OTHER OPINION: Neighborhood power changes an industry’s plans

The Missouri company that sought to build an LPG transfer station in Southeast Roanoke has pulled its rezoning request, but the need will remain for these terminals as long as demand remains strong for cheap gas, abundantly supplied by the Marcellus and Utica Shale.

The Roanoke terminal would have allowed Inergy Services LLC to better serve propane and butane customers, creating a faster and more efficient supply chain. And while the company thought it found a desirable industrial site that suited its needs – a sizeable undeveloped tract served by roads and rail – the urban location was too close to a neighborhood staging its revival and flexing its political muscle.

The site might have looked like a strip of vacant flood-prone land in an industrial site to Inergy. But to Southeast’s neighborhoods fighting for every bright, green spot, it is viewed quite differently.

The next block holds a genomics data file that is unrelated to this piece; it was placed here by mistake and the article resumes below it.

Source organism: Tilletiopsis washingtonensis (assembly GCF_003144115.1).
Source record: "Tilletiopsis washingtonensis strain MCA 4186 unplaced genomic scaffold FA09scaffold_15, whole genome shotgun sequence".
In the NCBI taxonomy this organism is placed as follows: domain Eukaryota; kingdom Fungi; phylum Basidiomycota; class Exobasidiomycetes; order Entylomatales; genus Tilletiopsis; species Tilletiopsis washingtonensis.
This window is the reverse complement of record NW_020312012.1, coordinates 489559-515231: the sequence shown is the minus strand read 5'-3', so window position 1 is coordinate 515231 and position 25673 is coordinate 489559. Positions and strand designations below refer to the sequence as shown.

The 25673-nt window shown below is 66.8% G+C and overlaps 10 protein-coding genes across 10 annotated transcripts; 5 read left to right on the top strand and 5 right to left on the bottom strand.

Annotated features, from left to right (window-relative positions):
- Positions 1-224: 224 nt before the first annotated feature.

Timing, too, didn’t help Inergy’s plan. People already nervous by the volatility of propane and butane – and in such large quantities – were made more so when a propane plant in Florida exploded just as the rezoning request began a public vetting process. Few cared to listen to the company’s safety record and precautions.

Inergy was wise to pull its rezoning application. It faced a long and intense battle, and there was reason to doubt that it could summon enough votes through all the required bureaucratic layers.

The region’s economic development team should be working with Inergy to find a site that suits its need of interstate and rail access but that will not impact a densely populated neighborhood.

Our region, along with the nation, is becoming increasingly reliant on the gases harvested from the Marcellus Shale. We cannot demand cheap, abundant supplies without acknowledging that a delivery network is essential, a transfer terminal is part of that network, and it might be in our back yard.

Roanoke Times

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